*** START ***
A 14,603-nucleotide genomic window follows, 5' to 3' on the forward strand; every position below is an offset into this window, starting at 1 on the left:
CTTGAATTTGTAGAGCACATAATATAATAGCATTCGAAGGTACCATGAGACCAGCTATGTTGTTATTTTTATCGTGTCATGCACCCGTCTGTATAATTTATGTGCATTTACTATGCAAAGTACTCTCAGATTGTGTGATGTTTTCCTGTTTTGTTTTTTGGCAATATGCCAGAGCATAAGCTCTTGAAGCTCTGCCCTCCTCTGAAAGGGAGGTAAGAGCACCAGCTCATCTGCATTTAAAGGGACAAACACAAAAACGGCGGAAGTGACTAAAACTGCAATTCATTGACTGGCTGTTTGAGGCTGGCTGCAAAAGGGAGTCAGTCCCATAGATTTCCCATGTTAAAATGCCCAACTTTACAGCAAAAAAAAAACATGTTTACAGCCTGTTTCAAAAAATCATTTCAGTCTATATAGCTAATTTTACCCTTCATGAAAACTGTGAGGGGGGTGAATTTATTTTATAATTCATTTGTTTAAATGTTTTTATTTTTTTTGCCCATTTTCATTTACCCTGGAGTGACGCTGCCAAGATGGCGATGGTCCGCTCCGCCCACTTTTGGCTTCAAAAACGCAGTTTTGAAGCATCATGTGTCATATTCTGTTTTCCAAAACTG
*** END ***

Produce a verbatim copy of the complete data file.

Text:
A 14,603-nucleotide genomic window follows, 5' to 3' on the forward strand; every position below is an offset into this window, starting at 1 on the left:
CTTGAATTTGTAGAGCACATAATATAATAGCATTCGAAGGTACCATGAGACCAGCTATGTTGTTATTTTTATCGTGTCATGCACCCGTCTGTATAATTTATGTGCATTTACTATGCAAAGTACTCTCAGATTGTGTGATGTTTTCCTGTTTTGTTTTTTGGCAATATGCCAGAGCATAAGCTCTTGAAGCTCTGCCCTCCTCTGAAAGGGAGGTAAGAGCACCAGCTCATCTGCATTTAAAGGGACAAACACAAAAACGGCGGAAGTGACTAAAACTGCAATTCATTGACTGGCTGTTTGAGGCTGGCTGCAAAAGGGAGTCAGTCCCATAGATTTCCCATGTTAAAATGCCCAACTTTACAGCAAAAAAAAAACATGTTTACAGCCTGTTTCAAAAAATCATTTCAGTCTATATAGCTAATTTTACCCTTCATGAAAACTGTGAGGGGGGTGAATTTATTTTATAATTCATTTGTTTAAATGTTTTTATTTTTTTTGCCCATTTTCATTTACCCTGGAGTGACGCTGCCAAGATGGCGATGGTCCGCTCCGCCCACTTTTGGCTTCAAAAACGCAGTTTTGAAGCATCATGTGTCATATTCTGTTTTCCAAAACTG